RIO DE JANEIRO (AP) — Brazil's presidential contenders squared off in an acrimonious debate Thursday, trading barbs about corruption, nepotism and the ability to spark the stagnant economy.
President Dilma Rousseff and her opposition rival, Aecio Neves, are deadlocked in opinion polls less than two weeks ahead of the Oct. 26 runoff election.
Both clearly showed they are moving the race into a more combative phase.
Rousseff leveled charges that Neves put family members into cushy government jobs when he was governor of Brazil's second-largest state. Neves fired back that the president's brother was employed in a "phantom" government job, receiving pay but not showing up for work.
Rousseff also made an indirect reference to an episode in 2011 when Neves was stopped in Rio de Janeiro at a police blitz looking for drunk drivers, during which he exercised his legal right to decline a breath test and was driving with an expired license.
"Have the courage to at least ask the question directly," Neves angrily shot back.
"Yes, there was an episode in which I refused to take a breath test. My license was expired," he said. "I regret it, unlike you, who regrets nothing. Let's talk about serious things; it's impossible for you to carry out a dirtier campaign than you already have."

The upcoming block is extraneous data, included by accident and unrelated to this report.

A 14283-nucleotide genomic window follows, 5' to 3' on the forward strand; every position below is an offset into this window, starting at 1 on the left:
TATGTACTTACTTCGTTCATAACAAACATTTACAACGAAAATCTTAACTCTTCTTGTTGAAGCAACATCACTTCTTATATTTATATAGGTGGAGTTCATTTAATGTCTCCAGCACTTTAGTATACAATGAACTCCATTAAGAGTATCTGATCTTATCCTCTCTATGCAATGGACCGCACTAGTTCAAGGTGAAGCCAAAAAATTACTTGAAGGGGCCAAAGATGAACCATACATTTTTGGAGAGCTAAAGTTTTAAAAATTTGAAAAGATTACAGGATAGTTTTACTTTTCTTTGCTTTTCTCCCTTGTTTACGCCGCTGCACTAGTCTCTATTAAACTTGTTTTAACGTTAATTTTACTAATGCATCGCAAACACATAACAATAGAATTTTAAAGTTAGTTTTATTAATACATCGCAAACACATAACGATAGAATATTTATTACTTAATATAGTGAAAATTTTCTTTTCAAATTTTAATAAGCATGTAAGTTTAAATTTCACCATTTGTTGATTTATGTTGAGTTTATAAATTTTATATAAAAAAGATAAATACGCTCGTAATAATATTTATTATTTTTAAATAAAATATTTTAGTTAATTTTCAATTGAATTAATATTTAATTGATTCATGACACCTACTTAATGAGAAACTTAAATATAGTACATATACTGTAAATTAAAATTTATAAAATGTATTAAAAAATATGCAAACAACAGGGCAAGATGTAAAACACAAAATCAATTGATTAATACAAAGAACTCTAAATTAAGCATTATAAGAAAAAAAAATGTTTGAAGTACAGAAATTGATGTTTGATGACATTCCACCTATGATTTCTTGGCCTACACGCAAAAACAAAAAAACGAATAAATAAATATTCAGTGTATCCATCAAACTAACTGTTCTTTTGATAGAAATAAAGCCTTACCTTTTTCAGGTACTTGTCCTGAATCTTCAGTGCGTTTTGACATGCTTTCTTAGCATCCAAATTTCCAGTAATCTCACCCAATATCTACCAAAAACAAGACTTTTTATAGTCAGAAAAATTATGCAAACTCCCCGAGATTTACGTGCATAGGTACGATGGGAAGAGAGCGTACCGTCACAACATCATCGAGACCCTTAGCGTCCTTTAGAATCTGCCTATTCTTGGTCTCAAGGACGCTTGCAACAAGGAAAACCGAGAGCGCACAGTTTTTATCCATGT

Neves then returned to hammering away at a growing kickback scandal at the state-run oil company, Petrobras, where a former top executive has told investigators he helped operate a long-running scheme that funneled money back to Rousseff's Workers' Party.
The president said that an investigation is taking place under her government's watch and that no Brazilian leader has fought corruption more than she has, including her forcing out several of her own ministers early in her term after allegations of corruption surfaced against them.
"For the first time, Brazil is systematically combatting corruption," Rousseff said, arguing that when her rival's Social Democracy Party held the presidency in 1995-2003, investigations into corruption were squashed.
Rousseff won the most votes in the first-round ballot earlier this month, but didn't win the outright majority needed to avoid a runoff. Neves staged a surprising comeback in the days ahead of the first vote to come in second and get into the second-round ballot.
Neves, a two-term governor in Minas Gerais state who left that office in 2010 with a 92 percent approval rating, railed against Rousseff's management of the economy, which has grown at less than 2 percent annually over the past four years and is now in a recession.
After the debate, both candidates were allowed a few minutes to field follow-up questions from journalists at the SBT network that aired the encounter.
Rousseff appeared light headed a few seconds into the questioning, and had difficultly responding to questions. She sat down, was handed a juice, and wasn't able to answer any more questions as each candidate was allotted the same amount of air time and hers had passed. SBT journalists said the leader quickly recovered after resting.